January 31, 2018
I’m Back! With Some Together Middle Schoolers!
Ahem, ahem. . . Are you guys out there?
Or maybe you’re wondering if I fell off the face of the earth myself?
It’s been A MONTH—In both good ways (travel and trainings) and less predictable ones (five disrupted school days due to snow “events” and my daughter had a hard-to-solve illness, but she’s fine now, phew!). Translation: Lots and lots of re-prioritizing, shuffling, shifting, and lowering of one’s standards – as one does.
But anyway, I’m back!
Last week, I had the privilege of sitting down with the 7th and 8th Grade Student Ambassadors for Great Oaks Charter School in Newark talk about. . . why, Togetherness, of course! While it was super fun to dig into their planners, backpacks, folders, and clipboards, what I was most struck by was their self-awareness.
Here’s me with one of the ambassadors (who kept art supplies in a special pocket in his backpack for free time!).
While I think teaching Togetherness is super important, these students also have a few other things going on that help them be so awesome.
- Delaying gratification and/or rewards. Several of the students talked about taking a limited amount of TV or screen time after school and then doing homework. Many specifically named how long they allowed themselves to “play” before getting to work.
- Hiding or removing phones. All cited their smartphones as huge distractions when doing homework. Most realized they just had to put them away.
- Keeping aware of energy levels. They know that getting enough sleep is very important, and all started their homework in time to get to bed at a reasonable hour.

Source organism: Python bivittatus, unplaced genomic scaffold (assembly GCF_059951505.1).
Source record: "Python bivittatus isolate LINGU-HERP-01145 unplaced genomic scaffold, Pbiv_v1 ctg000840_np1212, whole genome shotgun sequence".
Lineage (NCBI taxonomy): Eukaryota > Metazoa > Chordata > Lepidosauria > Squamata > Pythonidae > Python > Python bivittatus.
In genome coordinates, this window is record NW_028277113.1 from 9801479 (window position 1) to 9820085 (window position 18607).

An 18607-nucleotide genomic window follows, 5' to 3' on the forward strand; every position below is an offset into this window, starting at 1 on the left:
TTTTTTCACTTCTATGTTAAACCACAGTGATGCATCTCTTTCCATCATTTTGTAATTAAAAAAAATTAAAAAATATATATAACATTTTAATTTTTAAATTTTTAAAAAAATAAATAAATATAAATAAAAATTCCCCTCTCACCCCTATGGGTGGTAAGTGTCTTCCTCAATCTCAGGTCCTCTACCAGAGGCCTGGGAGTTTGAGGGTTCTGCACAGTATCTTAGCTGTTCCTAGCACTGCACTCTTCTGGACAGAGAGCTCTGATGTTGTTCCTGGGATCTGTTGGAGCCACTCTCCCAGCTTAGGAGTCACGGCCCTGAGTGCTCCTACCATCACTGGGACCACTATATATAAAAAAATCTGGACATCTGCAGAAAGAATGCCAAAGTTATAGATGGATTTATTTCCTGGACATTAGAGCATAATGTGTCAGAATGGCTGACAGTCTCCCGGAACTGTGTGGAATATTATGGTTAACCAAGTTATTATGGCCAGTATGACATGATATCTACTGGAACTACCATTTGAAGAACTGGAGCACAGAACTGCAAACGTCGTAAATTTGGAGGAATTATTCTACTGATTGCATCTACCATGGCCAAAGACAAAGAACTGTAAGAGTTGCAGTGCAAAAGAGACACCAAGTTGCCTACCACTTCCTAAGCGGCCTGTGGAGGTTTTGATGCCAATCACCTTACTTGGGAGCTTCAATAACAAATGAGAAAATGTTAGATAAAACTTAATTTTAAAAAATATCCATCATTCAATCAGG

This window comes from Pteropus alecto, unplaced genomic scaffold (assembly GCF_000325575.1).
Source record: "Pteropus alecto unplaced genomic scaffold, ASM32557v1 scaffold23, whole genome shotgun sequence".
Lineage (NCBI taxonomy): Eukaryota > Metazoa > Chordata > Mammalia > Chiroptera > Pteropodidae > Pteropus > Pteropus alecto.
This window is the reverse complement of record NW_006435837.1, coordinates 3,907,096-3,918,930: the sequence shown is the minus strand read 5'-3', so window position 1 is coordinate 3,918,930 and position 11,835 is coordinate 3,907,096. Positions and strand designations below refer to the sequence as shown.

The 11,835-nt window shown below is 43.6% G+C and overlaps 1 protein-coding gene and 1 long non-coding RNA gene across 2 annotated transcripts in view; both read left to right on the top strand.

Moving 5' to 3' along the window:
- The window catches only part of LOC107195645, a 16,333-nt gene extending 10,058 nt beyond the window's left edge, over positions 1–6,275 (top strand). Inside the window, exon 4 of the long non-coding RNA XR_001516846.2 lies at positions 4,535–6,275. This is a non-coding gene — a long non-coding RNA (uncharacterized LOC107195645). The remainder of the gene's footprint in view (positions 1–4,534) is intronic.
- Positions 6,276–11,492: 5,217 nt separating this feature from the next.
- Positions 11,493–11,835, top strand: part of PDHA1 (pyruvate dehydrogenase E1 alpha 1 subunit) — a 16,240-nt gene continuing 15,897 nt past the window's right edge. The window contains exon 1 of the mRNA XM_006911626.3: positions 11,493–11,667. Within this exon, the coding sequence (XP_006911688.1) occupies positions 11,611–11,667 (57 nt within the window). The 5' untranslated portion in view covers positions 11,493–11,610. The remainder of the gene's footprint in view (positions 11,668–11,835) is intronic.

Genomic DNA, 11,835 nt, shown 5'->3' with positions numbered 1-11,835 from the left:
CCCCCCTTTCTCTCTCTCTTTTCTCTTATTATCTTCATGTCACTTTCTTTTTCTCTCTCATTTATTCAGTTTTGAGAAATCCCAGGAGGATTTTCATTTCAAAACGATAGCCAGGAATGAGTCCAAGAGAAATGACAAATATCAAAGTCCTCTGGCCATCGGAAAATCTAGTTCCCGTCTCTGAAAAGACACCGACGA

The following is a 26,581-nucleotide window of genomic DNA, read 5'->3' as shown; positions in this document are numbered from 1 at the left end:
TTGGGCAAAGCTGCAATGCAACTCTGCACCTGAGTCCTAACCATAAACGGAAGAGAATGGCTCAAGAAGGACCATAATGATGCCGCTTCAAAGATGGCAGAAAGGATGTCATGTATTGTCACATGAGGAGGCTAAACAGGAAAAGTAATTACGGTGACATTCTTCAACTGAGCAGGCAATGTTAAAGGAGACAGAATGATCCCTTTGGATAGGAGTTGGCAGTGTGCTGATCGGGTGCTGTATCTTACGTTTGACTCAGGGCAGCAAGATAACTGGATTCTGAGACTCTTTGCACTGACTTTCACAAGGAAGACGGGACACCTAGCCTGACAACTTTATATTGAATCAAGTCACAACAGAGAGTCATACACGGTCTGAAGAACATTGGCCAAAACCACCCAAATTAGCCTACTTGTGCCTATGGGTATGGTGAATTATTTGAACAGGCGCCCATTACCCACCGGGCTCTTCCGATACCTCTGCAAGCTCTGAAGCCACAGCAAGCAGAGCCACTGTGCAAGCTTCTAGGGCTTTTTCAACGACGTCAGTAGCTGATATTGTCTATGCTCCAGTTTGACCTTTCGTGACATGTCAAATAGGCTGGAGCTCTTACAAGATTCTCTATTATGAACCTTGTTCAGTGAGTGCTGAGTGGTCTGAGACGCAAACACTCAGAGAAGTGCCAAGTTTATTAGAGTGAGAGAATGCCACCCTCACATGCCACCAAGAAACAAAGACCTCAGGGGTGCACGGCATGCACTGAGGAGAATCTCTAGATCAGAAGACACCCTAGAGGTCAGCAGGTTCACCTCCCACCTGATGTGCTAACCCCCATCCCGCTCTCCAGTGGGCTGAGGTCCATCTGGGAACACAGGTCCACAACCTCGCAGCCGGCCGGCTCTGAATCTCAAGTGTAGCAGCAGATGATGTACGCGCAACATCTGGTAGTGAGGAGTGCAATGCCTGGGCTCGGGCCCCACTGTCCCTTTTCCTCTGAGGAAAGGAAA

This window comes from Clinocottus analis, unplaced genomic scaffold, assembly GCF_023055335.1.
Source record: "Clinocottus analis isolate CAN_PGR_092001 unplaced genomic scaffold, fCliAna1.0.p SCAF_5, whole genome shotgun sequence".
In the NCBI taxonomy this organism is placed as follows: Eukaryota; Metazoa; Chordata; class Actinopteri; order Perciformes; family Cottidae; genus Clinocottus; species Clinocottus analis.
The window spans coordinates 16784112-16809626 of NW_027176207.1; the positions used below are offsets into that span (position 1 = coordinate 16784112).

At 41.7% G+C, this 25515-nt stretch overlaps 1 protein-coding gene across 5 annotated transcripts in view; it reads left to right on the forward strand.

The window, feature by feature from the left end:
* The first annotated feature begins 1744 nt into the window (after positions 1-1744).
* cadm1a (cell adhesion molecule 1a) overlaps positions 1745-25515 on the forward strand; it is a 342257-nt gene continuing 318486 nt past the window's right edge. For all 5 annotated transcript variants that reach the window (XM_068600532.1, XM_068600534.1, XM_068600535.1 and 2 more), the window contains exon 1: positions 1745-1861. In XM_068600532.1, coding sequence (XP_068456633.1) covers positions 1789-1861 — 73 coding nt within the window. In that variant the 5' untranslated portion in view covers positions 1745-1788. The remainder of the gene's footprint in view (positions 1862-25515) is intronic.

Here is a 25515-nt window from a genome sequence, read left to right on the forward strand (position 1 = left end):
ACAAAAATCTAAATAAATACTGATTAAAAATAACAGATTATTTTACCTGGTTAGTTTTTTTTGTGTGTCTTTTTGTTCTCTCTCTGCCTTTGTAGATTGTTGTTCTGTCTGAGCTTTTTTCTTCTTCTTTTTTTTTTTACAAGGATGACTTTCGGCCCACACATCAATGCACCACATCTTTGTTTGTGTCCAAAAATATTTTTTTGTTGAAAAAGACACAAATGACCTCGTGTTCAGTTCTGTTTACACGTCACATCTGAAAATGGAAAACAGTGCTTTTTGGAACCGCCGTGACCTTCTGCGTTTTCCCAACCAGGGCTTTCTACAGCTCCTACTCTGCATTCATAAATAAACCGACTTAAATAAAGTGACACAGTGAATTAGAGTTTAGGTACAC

- Determining the right environment. Most of the students I talked with said they tried to get as much homework finished during extra minutes of time during the school day. All of them said they retreated to quiet-ish places in their homes to complete their work, which often required negotiating shared space with siblings.
- Fueling their bodies. Many of the students also participated on athletic teams, and they all talked about the importance of ensuring they had full and healthy meals and good snacks.
And of course, I spotted some carefully organized student backpacks! This student loved her (cute) clipboard. Me too!
All of this is basically the middle-school version of what I wrote about here. While teacher instruction on how to use planners and map assignments is as important as ever, we can also help our students by teaching them to track their energy levels, plan their physical space, and structure their evenings – and not just the time spent on homework!
I’m curious . . . Has anyone tried anything like this? If so, email me here!
habits, Together Student